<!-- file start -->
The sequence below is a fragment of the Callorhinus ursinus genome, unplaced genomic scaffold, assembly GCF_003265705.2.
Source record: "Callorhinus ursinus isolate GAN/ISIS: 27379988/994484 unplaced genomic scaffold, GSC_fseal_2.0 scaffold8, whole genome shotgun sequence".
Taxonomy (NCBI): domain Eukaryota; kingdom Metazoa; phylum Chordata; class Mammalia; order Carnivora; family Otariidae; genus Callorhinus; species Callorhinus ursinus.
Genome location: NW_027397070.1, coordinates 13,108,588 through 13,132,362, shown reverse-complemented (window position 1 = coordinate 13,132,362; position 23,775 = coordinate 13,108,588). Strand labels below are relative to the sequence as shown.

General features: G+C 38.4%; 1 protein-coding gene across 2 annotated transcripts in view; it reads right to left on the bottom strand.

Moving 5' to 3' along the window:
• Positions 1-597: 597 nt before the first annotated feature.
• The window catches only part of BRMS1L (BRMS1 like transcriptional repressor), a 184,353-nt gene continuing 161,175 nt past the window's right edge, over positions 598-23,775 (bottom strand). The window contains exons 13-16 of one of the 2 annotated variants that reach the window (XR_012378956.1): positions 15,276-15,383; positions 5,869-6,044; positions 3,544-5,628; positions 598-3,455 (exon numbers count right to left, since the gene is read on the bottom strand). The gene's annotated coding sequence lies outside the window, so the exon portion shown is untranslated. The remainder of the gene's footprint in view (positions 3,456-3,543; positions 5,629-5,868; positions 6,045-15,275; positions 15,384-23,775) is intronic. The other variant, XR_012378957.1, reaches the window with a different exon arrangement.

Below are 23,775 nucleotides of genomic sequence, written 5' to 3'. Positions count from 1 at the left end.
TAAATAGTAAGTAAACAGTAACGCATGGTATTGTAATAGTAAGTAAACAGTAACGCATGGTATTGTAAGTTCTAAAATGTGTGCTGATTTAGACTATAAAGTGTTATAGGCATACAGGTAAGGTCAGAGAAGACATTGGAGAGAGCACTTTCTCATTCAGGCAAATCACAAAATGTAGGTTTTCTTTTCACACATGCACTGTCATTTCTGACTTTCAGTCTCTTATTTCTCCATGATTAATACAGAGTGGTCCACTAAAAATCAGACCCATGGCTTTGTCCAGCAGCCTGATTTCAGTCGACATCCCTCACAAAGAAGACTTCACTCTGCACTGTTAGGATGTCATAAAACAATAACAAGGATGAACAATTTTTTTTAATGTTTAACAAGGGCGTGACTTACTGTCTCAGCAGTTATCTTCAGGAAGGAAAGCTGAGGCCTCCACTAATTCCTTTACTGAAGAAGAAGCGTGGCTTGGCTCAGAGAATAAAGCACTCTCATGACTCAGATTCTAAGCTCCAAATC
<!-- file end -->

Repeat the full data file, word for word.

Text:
The sequence below is a fragment of the Callorhinus ursinus genome, unplaced genomic scaffold, assembly GCF_003265705.2.
Source record: "Callorhinus ursinus isolate GAN/ISIS: 27379988/994484 unplaced genomic scaffold, GSC_fseal_2.0 scaffold8, whole genome shotgun sequence".
Taxonomy (NCBI): domain Eukaryota; kingdom Metazoa; phylum Chordata; class Mammalia; order Carnivora; family Otariidae; genus Callorhinus; species Callorhinus ursinus.
Genome location: NW_027397070.1, coordinates 13,108,588 through 13,132,362, shown reverse-complemented (window position 1 = coordinate 13,132,362; position 23,775 = coordinate 13,108,588). Strand labels below are relative to the sequence as shown.

General features: G+C 38.4%; 1 protein-coding gene across 2 annotated transcripts in view; it reads right to left on the bottom strand.

Moving 5' to 3' along the window:
• Positions 1-597: 597 nt before the first annotated feature.
• The window catches only part of BRMS1L (BRMS1 like transcriptional repressor), a 184,353-nt gene continuing 161,175 nt past the window's right edge, over positions 598-23,775 (bottom strand). The window contains exons 13-16 of one of the 2 annotated variants that reach the window (XR_012378956.1): positions 15,276-15,383; positions 5,869-6,044; positions 3,544-5,628; positions 598-3,455 (exon numbers count right to left, since the gene is read on the bottom strand). The gene's annotated coding sequence lies outside the window, so the exon portion shown is untranslated. The remainder of the gene's footprint in view (positions 3,456-3,543; positions 5,629-5,868; positions 6,045-15,275; positions 15,384-23,775) is intronic. The other variant, XR_012378957.1, reaches the window with a different exon arrangement.

Below are 23,775 nucleotides of genomic sequence, written 5' to 3'. Positions count from 1 at the left end.
TAAATAGTAAGTAAACAGTAACGCATGGTATTGTAATAGTAAGTAAACAGTAACGCATGGTATTGTAAGTTCTAAAATGTGTGCTGATTTAGACTATAAAGTGTTATAGGCATACAGGTAAGGTCAGAGAAGACATTGGAGAGAGCACTTTCTCATTCAGGCAAATCACAAAATGTAGGTTTTCTTTTCACACATGCACTGTCATTTCTGACTTTCAGTCTCTTATTTCTCCATGATTAATACAGAGTGGTCCACTAAAAATCAGACCCATGGCTTTGTCCAGCAGCCTGATTTCAGTCGACATCCCTCACAAAGAAGACTTCACTCTGCACTGTTAGGATGTCATAAAACAATAACAAGGATGAACAATTTTTTTTAATGTTTAACAAGGGCGTGACTTACTGTCTCAGCAGTTATCTTCAGGAAGGAAAGCTGAGGCCTCCACTAATTCCTTTACTGAAGAAGAAGCGTGGCTTGGCTCAGAGAATAAAGCACTCTCATGACTCAGATTCTAAGCTCCAAATC